Separating Personal and Professional Social Presence

For the past five years plus, I have established and maintained a professional brand as Social Steve. The focus of my Social Steve brand has been to share experiences, best practices, and my perceptions in social marketing having worked with a number of clients and brands. Being completely transparent (as I always try to be) my objectives are two fold … 1) promote social marketing as a key driver of business success through sharing experiences, and 2) be viewed as and respected as a social marketing thought leader.

Personal vs professionalAs I look to establish and maintain my own professional brand, I have made a handful of conscious decisions to separate my professional and personal social presence. Some of my own rules of thumb have been as follows:

• Facebook – I use Facebook for true friends and not professional friends and acquaintances. My litmus test has been – “If I want you to see pictures of me and my family in our bathing suits at the beach, I’ll accept your friend request.” This really makes people I work with separate from personal friends. While I really have nothing in my closet to hide anymore, I do reserve Facebook for my own personal world. Early in my social media consulting career, I made the mistake of accepting clients in Facebook.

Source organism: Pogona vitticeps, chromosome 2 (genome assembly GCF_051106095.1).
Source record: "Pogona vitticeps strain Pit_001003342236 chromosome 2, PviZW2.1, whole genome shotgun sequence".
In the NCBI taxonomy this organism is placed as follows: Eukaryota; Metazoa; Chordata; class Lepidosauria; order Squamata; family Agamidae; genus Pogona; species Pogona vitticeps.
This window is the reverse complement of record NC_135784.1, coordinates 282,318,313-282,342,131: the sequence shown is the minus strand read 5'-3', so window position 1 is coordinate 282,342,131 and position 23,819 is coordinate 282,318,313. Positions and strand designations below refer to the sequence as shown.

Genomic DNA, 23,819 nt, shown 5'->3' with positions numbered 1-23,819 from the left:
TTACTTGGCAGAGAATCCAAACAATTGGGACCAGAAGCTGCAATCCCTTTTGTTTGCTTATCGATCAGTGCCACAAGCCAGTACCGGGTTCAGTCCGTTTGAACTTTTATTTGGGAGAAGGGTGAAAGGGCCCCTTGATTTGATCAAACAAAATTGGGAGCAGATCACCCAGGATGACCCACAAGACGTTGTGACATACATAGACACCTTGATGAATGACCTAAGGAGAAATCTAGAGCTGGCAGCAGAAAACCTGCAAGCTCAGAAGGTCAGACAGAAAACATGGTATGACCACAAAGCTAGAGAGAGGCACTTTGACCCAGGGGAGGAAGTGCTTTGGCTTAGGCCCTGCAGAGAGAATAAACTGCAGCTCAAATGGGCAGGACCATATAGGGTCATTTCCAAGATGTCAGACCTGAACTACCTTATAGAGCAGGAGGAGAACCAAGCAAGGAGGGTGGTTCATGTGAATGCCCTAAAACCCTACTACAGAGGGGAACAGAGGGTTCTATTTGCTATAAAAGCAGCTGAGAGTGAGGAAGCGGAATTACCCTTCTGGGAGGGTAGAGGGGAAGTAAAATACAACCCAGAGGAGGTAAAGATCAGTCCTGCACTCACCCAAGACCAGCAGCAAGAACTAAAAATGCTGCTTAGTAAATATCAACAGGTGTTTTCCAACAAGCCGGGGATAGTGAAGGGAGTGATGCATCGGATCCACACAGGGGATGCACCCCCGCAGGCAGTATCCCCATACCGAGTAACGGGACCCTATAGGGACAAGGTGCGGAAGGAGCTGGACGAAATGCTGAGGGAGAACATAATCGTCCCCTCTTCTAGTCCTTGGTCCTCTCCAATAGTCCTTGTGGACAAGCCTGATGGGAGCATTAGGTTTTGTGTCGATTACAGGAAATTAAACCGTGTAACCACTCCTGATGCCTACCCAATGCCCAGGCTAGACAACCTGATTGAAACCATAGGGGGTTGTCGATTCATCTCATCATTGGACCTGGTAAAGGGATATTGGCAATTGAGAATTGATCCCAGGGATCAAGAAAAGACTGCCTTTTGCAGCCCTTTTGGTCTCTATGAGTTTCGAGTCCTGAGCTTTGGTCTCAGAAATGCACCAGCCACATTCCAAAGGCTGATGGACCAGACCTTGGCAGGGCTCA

• Tweeting – 85% of my tweets are about social media and marketing. 10% is about music (my drug of choice). 5% is about family excursions. The reason I add 15% of tweets of the personal nature is simply to give my audience a feel that there is a real person behind the professional tweets.
• 96% of my articles on the SocialSteve Blog are about social media and brand marketing. This is what people come to my blog for. There have been a few exceptions. I have blogged about Martin Luther King Jr and my sister – two people that have served as outstanding examples and models for me in my life.

Now I am not saying this is the way it should be for everyone, but rather that each person should consciously determine what is right for them and set up their own ground rules. And while I have determined some conditions to practice in my own social presences I continue to learn along the way. Continuous social learning is imperative for people and brands. Each entity needs to produce, execute, and assess how their audience reacts. Demographics, psycho-demographics, and natural behavior cause variations of different target audience’s reactions.

Now just a bit of data and then my analysis based on my own blogging.

• Most of my marketing and business blog posts get very little, if any, references on Facebook. I experience a much higher rate of mentions on Twitter and Google+ for business related postings.
• Personal stories (such as the Tribute to My Sister last week) have had very little postings on Twitter and Google+ and have had a relatively high rate of references on Facebook.